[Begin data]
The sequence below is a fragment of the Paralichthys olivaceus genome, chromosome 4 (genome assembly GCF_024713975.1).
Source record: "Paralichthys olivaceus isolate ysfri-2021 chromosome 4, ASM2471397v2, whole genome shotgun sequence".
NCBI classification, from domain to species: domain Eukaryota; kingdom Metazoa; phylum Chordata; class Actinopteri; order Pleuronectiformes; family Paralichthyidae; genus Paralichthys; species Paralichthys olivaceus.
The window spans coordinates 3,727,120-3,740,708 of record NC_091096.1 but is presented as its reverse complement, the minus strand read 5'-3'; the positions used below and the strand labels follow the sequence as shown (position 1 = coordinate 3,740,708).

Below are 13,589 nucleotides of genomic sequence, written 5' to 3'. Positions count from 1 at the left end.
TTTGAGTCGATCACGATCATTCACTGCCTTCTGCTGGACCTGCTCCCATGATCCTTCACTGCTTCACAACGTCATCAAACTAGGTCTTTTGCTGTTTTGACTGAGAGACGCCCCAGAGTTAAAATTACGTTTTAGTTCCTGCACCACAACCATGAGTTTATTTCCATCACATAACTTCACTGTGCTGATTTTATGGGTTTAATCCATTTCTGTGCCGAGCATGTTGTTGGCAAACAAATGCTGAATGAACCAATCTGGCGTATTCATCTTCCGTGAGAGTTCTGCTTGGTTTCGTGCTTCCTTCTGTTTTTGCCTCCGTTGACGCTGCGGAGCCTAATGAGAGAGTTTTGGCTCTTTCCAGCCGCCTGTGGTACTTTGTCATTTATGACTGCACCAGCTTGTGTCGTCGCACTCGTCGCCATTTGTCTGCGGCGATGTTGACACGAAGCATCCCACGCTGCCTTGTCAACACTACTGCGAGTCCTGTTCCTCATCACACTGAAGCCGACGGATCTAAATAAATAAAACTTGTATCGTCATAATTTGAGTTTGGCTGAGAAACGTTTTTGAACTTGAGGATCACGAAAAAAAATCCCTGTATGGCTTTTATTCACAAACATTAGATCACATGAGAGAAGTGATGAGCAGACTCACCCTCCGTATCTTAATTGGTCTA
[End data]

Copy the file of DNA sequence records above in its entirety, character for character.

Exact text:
The sequence below is a fragment of the Paralichthys olivaceus genome, chromosome 4 (genome assembly GCF_024713975.1).
Source record: "Paralichthys olivaceus isolate ysfri-2021 chromosome 4, ASM2471397v2, whole genome shotgun sequence".
NCBI classification, from domain to species: domain Eukaryota; kingdom Metazoa; phylum Chordata; class Actinopteri; order Pleuronectiformes; family Paralichthyidae; genus Paralichthys; species Paralichthys olivaceus.
The window spans coordinates 3,727,120-3,740,708 of record NC_091096.1 but is presented as its reverse complement, the minus strand read 5'-3'; the positions used below and the strand labels follow the sequence as shown (position 1 = coordinate 3,740,708).

Below are 13,589 nucleotides of genomic sequence, written 5' to 3'. Positions count from 1 at the left end.
TTTGAGTCGATCACGATCATTCACTGCCTTCTGCTGGACCTGCTCCCATGATCCTTCACTGCTTCACAACGTCATCAAACTAGGTCTTTTGCTGTTTTGACTGAGAGACGCCCCAGAGTTAAAATTACGTTTTAGTTCCTGCACCACAACCATGAGTTTATTTCCATCACATAACTTCACTGTGCTGATTTTATGGGTTTAATCCATTTCTGTGCCGAGCATGTTGTTGGCAAACAAATGCTGAATGAACCAATCTGGCGTATTCATCTTCCGTGAGAGTTCTGCTTGGTTTCGTGCTTCCTTCTGTTTTTGCCTCCGTTGACGCTGCGGAGCCTAATGAGAGAGTTTTGGCTCTTTCCAGCCGCCTGTGGTACTTTGTCATTTATGACTGCACCAGCTTGTGTCGTCGCACTCGTCGCCATTTGTCTGCGGCGATGTTGACACGAAGCATCCCACGCTGCCTTGTCAACACTACTGCGAGTCCTGTTCCTCATCACACTGAAGCCGACGGATCTAAATAAATAAAACTTGTATCGTCATAATTTGAGTTTGGCTGAGAAACGTTTTTGAACTTGAGGATCACGAAAAAAAATCCCTGTATGGCTTTTATTCACAAACATTAGATCACATGAGAGAAGTGATGAGCAGACTCACCCTCCGTATCTTAATTGGTCTA